Posted on 27 Sep 2012 by Neilson
The ability of insurance companies to determine more precisely the risk of auto accidents has fostered competition and, for millions of Americans, has reduced auto insurance expenditures to their lowest levels in eight years, according the Insurance Information Institute (I.I.I.).
The average annual expenditure for U.S. auto insurance coverage this year is expected to total $839, less than the $842 the typical U.S. driver spent for coverage in 2004, according to I.I.I. forecasts (see Figures 1 and 2). When adjusted for inflation, auto insurance expenditures are expected to be 19 percent lower in 2012 than in 2003 and lower than at any point in nearly 20 years.
The I.I.I.’s findings were released the same day the Consumer Federation of America (CFA) called for severe restrictions on auto insurers’ use of certain rating factors when pricing policies. If state insurance departments were to heed the CFA’s advice, and restrict the number and type of rating factors insurers are currently employing—all of which have long been approved by state insurance departments—auto insurance premium expenditures would almost surely increase, with good drivers paying more and riskier drivers paying less, the I.I.I. observed.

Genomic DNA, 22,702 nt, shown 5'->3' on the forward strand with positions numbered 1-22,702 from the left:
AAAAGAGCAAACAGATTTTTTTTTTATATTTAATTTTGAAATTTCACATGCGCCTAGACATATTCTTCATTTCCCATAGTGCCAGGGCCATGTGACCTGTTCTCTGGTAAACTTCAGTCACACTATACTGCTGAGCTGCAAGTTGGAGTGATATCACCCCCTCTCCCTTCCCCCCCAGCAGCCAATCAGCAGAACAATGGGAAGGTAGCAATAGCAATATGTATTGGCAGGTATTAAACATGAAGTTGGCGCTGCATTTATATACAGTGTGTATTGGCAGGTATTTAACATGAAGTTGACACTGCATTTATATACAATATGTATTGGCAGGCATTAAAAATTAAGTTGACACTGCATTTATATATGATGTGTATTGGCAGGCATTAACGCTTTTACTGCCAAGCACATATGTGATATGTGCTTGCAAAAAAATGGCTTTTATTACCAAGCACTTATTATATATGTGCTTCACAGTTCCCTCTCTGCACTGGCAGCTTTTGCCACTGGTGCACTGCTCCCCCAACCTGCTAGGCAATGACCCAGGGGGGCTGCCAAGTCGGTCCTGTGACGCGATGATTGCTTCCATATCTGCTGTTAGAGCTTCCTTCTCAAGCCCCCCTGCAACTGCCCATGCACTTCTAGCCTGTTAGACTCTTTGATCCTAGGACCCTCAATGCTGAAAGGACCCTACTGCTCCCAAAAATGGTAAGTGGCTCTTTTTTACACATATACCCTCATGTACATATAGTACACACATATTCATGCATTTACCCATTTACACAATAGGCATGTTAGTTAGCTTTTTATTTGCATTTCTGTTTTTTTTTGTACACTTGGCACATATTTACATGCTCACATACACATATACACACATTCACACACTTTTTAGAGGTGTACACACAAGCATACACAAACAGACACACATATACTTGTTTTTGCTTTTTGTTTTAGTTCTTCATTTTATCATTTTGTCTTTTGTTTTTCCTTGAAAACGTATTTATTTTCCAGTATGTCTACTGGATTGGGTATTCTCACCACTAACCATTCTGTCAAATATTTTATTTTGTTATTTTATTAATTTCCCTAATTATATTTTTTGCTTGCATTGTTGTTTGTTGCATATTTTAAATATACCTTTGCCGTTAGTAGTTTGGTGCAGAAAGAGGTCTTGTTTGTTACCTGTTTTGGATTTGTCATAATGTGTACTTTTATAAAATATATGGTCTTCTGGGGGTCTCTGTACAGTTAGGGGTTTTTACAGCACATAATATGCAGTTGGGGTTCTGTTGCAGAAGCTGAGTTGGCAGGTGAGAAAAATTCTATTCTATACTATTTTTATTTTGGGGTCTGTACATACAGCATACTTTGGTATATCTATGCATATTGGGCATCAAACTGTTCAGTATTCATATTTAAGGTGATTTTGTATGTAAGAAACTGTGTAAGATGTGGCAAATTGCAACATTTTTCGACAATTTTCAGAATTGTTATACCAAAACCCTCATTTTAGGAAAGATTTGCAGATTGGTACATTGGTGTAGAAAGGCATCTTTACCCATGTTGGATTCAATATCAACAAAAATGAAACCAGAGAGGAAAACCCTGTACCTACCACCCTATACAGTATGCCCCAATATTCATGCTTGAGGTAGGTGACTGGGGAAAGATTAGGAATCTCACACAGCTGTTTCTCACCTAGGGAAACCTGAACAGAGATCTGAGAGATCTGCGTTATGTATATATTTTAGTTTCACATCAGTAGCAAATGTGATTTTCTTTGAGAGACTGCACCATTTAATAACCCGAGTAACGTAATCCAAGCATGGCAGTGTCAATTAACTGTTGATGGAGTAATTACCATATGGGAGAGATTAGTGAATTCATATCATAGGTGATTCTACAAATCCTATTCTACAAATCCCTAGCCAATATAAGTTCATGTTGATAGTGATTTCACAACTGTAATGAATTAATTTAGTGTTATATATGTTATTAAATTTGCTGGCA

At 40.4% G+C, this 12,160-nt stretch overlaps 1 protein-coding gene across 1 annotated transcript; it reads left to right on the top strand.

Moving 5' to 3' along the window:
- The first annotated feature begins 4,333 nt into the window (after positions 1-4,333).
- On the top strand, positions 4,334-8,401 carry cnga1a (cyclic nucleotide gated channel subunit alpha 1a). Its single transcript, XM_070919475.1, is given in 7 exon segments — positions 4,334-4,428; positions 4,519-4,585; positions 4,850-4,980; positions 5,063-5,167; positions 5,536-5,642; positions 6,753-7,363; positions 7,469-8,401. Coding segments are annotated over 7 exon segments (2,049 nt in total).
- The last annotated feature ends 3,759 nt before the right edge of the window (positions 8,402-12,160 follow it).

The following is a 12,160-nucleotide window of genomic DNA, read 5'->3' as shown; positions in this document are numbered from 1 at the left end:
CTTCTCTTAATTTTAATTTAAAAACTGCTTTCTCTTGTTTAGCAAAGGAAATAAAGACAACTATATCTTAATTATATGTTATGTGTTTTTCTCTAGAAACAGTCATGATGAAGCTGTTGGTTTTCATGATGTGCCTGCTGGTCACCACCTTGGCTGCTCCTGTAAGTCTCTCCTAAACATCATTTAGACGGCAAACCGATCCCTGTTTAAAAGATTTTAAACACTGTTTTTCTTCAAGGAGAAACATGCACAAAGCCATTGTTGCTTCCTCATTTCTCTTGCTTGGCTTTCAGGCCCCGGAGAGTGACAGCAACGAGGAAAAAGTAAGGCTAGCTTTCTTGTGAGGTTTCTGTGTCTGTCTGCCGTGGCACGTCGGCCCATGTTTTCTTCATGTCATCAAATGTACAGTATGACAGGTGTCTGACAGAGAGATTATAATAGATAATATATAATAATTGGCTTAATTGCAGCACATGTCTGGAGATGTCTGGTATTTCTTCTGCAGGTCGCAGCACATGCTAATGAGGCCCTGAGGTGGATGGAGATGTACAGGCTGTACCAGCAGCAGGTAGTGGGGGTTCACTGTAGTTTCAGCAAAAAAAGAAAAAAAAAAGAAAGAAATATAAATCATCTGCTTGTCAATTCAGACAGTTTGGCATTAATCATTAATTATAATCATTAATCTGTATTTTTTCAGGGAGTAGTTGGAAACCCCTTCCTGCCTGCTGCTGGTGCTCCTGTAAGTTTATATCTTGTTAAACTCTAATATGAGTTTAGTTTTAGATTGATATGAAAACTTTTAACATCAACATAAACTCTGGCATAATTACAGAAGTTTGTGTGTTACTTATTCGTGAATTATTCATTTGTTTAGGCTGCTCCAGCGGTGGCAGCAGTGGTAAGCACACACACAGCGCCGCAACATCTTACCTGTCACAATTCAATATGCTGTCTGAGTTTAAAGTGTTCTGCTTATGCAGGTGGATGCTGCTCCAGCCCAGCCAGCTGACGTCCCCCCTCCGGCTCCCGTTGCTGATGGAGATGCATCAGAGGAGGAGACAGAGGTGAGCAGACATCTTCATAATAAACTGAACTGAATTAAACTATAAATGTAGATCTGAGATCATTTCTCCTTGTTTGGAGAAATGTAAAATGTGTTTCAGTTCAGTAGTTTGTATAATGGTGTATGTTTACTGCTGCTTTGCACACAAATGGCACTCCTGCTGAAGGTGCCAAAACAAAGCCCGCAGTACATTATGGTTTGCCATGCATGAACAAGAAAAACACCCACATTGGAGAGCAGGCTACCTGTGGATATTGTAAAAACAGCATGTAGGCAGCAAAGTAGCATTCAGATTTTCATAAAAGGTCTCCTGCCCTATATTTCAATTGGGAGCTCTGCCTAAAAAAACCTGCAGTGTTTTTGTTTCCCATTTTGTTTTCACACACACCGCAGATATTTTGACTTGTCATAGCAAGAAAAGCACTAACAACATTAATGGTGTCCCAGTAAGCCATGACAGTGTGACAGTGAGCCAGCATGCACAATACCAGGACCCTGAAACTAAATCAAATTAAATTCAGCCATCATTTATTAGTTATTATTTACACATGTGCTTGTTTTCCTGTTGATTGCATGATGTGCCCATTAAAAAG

Actuarially supported and regulator-approved rating factors used to measure risk enable auto insurers to identify safe drivers, and reward them with lower premium rates. The growing popularity of “pay-as-you-drive” policies, voluntary programs that allow auto insurers to monitor miles driven, promise even greater savings to safe drivers.
“Auto insurers have made great advances in their ability to assess risk and this trend, along with innovative new products, such as pay-as-you-drive policies, has resulted in highly competitive auto insurance markets in every state. Consumers have never had more options in terms of the number of insurers competing for their business, offering them an unprecedented ability to compare prices, shop and save,” said Dr. Robert Hartwig, president of the I.I.I. and an economist. “Furthermore, state assigned risk pools—auto insurance markets of last resort—are insuring fewer drivers these days, another upside to today’s competitive and vibrant marketplaces.”
Drivers who shop around for auto insurance will find they can generally select from a number of insurance companies offering policies at different prices. Competition is simply good for consumers, according to the I.I.I.
Every state except New Hampshire requires its licensed drivers to have auto liability insurance before they can legally drive a motor vehicle. Liability insurance pays the other driver’s medical, vehicle repair and other costs when the policyholder is at fault in an accident. State laws set the minimum amounts of insurance that drivers must pay for the harm caused by their negligence if an accident occurs.